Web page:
Tectonic geomorphology of the Puna Tsang Chhu Valley, western Bhutan
There are two boundaries, or physiographic transitions, between three distinct topographic regions in Bhutan. The southern and northern regions have relatively steep hillslopes and high relief, while the central region has gentle hillslopes and low relief. The geomorphology of a 70-km stretch along the Puna Tsang Chhu valley between the towns of Uma and Amrimo was studied in March and April of 2009 to provide constraints on the active tectonics of western Bhutan and the nature of these physiographic transitions. ^ The Puna Tsang Chhu valley contains a set of alluvial cut-and-fill and bedrock (strath) river terraces with associated sediments – younger than ca. 18.8 ka – that record a prolonged history of aggradation – ca. 7.5 mm/yr – and incision – ca. 7.7 mm/yr – in response to climatic changes and surface uplift. The presence of preserved geologic markers, particularly river terraces that are younger than ca. 10.4 ka, makes this valley an ideal candidate for tectonic geomorphology research. Methods used in order to investigate the physiographic transitions in the Puna Tsang Chuu valley include: geologic field mapping, surveying, OSL geochronology, and quantitative geomorphic modeling. Geologic observations are incorporated with the geochronology control to investigate the cut-and-fill history, uplift rates, and temporal uplift patterns along the Puna Tsang Chhu. ^ This research suggests that these physiographic transitions are tectonic in nature. Observations associated with the northern physiographic transition (PT2a) include a steep, concave river profile, an increase in relief to the north, a fluvial knickpoint, and an increase in terrace riser height to the north. Evidence for an active fault at PT2a includes abrupt changes in modern stream length-gradient (SL), slope gradient (S), and area of relief (Ar) indices. The SL and S indices, calculated for paleo-river profiles defined by retro-deformed fluvial terrace profiles, indicate that activity at PT2a is steady. The fault at PT2a could be the Kakhtang Thrust (KT) because the KT is close to PT2a and both have the same trend. PT2b may be caused by recent activity along a ramp on the Main Central Thrust (MCT) rather than the surface trace of an active fault. Observations associated with PT2b include: a steep, convex river profile, an increase in relief to the south, a fluvial knickpoint, a gradual increase in surface uplift to the south, and an increase in terrace riser heights to the south. The results of the SL, S, and Ar analyses suggest that recent, yet diminishing tectonic activity formed PT2b. The recent, out-of-sequence thrust activity along the KT and MCT suggests that exhumation of the GHS as the leading edge of an intracrustal channel may be an ongoing process in the Bhutan Himalaya. ^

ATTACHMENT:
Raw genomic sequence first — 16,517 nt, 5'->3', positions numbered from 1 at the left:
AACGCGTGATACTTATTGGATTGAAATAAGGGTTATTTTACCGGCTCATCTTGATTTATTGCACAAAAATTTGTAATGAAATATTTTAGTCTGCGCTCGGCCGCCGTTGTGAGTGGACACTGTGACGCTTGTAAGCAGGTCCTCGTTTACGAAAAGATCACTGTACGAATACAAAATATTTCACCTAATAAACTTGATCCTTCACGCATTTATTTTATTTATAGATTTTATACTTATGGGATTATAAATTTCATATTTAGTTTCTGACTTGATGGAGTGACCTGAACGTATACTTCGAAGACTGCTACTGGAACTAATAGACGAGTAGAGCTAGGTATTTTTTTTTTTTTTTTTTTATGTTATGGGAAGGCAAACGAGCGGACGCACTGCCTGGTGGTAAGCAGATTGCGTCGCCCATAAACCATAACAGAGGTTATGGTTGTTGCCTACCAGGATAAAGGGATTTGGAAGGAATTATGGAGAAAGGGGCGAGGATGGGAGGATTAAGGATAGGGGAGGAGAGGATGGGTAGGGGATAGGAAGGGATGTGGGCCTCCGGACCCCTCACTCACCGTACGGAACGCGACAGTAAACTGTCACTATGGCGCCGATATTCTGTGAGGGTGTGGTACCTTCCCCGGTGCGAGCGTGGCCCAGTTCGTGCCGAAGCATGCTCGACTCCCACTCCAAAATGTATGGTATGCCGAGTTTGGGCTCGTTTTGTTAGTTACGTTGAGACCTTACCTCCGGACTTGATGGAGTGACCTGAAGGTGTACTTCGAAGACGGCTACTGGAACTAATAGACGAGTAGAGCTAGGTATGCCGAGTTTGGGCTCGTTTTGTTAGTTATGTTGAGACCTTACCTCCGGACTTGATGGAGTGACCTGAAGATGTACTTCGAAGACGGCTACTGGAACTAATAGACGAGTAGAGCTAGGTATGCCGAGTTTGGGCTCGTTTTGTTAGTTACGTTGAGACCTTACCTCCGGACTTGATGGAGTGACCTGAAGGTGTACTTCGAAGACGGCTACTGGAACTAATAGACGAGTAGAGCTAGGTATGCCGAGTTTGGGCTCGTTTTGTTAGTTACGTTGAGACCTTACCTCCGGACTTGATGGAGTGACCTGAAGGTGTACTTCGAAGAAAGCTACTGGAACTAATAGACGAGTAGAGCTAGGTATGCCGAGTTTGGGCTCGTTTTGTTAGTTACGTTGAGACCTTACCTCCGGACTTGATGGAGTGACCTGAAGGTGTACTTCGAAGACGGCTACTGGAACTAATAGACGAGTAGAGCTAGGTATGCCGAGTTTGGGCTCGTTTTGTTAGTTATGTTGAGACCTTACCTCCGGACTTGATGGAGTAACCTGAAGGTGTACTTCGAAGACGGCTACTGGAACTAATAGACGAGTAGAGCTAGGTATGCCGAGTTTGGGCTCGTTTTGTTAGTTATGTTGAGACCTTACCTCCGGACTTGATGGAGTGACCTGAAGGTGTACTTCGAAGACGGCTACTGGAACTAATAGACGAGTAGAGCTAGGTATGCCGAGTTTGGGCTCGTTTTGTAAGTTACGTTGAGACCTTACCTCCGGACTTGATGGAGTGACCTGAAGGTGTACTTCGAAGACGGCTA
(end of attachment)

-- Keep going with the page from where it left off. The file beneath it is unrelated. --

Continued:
Woody, Abby May, "Tectonic geomorphology of the Puna Tsang Chhu Valley, western Bhutan" (2010). ETD Collection for University of Texas, El Paso. AAI1477869.